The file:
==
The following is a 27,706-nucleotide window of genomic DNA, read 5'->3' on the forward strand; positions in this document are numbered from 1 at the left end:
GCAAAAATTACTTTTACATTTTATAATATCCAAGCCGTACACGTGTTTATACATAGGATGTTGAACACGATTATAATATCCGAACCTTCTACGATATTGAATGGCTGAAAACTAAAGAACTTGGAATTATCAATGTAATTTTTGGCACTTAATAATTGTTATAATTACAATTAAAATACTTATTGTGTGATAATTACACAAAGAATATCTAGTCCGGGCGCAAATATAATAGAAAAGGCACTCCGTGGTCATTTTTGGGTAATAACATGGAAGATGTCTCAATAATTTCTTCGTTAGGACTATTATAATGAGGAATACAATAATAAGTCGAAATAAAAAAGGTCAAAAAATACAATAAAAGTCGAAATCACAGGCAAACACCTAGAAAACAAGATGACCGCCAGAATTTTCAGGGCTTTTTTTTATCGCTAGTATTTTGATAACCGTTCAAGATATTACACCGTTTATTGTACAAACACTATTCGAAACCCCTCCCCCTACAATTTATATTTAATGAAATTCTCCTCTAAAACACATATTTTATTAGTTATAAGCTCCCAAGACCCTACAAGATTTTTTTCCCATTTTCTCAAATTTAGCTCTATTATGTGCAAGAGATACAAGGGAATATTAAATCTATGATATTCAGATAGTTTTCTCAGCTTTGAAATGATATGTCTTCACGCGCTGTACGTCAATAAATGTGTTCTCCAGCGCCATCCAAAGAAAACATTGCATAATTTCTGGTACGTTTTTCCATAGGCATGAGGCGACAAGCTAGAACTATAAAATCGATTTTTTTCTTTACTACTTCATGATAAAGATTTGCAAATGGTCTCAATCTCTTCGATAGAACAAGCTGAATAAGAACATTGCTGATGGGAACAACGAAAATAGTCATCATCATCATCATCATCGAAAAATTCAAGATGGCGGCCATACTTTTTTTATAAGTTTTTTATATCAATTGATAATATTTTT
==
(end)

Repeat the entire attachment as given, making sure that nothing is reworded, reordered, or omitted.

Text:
The following is a 27,706-nucleotide window of genomic DNA, read 5'->3' on the forward strand; positions in this document are numbered from 1 at the left end:
GCAAAAATTACTTTTACATTTTATAATATCCAAGCCGTACACGTGTTTATACATAGGATGTTGAACACGATTATAATATCCGAACCTTCTACGATATTGAATGGCTGAAAACTAAAGAACTTGGAATTATCAATGTAATTTTTGGCACTTAATAATTGTTATAATTACAATTAAAATACTTATTGTGTGATAATTACACAAAGAATATCTAGTCCGGGCGCAAATATAATAGAAAAGGCACTCCGTGGTCATTTTTGGGTAATAACATGGAAGATGTCTCAATAATTTCTTCGTTAGGACTATTATAATGAGGAATACAATAATAAGTCGAAATAAAAAAGGTCAAAAAATACAATAAAAGTCGAAATCACAGGCAAACACCTAGAAAACAAGATGACCGCCAGAATTTTCAGGGCTTTTTTTTATCGCTAGTATTTTGATAACCGTTCAAGATATTACACCGTTTATTGTACAAACACTATTCGAAACCCCTCCCCCTACAATTTATATTTAATGAAATTCTCCTCTAAAACACATATTTTATTAGTTATAAGCTCCCAAGACCCTACAAGATTTTTTTCCCATTTTCTCAAATTTAGCTCTATTATGTGCAAGAGATACAAGGGAATATTAAATCTATGATATTCAGATAGTTTTCTCAGCTTTGAAATGATATGTCTTCACGCGCTGTACGTCAATAAATGTGTTCTCCAGCGCCATCCAAAGAAAACATTGCATAATTTCTGGTACGTTTTTCCATAGGCATGAGGCGACAAGCTAGAACTATAAAATCGATTTTTTTCTTTACTACTTCATGATAAAGATTTGCAAATGGTCTCAATCTCTTCGATAGAACAAGCTGAATAAGAACATTGCTGATGGGAACAACGAAAATAGTCATCATCATCATCATCATCGAAAAATTCAAGATGGCGGCCATACTTTTTTTATAAGTTTTTTATATCAATTGATAATATTTTT